The midday sun was roasting, their limbs were aching, and the protesters, from Turkey’s largest opposition party, still had 125 miles to march before Istanbul, their destination. The road had been hard: One elderly protester died of cardiac arrest and another was hospitalized with heart spasms.

But spirits were soaring as they walked through Duzce last week, holding banners that said “justice” to protest a spate of government arrests. A march that had seemed likely to fizzle or be stopped by the authorities had instead swelled in size since it left Ankara, the capital.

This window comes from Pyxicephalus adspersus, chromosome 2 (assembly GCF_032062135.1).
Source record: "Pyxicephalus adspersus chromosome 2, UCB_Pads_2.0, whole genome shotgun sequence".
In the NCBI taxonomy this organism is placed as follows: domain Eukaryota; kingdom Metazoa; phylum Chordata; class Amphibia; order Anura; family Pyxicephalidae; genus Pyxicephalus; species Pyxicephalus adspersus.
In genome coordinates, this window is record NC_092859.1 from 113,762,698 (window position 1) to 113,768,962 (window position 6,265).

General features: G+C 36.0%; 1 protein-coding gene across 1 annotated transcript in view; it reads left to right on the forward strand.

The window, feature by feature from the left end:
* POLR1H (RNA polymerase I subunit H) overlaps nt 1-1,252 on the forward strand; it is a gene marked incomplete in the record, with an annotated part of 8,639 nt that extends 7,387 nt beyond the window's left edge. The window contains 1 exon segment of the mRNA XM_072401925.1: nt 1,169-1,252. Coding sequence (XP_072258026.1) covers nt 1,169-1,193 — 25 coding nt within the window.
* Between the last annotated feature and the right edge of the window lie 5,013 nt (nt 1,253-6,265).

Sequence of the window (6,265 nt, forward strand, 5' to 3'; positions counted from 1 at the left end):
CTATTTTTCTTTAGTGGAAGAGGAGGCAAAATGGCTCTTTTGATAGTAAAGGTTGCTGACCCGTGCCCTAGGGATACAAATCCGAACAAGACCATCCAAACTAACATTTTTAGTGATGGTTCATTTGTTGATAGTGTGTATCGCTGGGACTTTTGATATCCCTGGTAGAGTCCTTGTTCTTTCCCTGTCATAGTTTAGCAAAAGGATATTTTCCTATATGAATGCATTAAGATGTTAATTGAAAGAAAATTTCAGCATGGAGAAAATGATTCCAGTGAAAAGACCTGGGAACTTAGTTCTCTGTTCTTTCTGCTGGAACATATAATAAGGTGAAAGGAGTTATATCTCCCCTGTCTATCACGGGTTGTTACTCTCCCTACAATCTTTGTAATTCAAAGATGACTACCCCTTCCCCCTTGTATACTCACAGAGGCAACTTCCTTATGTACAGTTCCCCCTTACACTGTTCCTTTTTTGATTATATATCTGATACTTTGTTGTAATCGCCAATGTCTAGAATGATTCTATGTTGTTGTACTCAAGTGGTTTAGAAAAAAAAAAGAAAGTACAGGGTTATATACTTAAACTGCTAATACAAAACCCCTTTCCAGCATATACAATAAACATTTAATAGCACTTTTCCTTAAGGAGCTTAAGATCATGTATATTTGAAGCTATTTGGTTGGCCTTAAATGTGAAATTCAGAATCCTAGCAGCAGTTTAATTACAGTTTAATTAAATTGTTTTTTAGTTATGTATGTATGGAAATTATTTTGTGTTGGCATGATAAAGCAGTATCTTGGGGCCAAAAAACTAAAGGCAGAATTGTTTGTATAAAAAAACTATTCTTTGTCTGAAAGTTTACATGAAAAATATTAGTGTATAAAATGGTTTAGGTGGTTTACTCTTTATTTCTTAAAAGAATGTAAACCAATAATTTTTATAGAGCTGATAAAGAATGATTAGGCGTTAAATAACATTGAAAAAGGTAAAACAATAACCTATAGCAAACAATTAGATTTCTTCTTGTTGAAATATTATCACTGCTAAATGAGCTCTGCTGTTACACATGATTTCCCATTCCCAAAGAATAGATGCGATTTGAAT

Pictures of the growing crowds were passed around on social media, attracting newcomers. The spectacle was provoking an increasingly venomous response from officials — including charges of treason — a sure sign the protest had touched a nerve, the organizers said.

The momentum seemed like a breakthrough for Turkey’s cowed mainstream opposition as its supporters resorted to more-creative and desperate tactics to meet what they say is President Recep Tayyip Erdogan’s stranglehold over the state’s institutions such as parliament and the courts.


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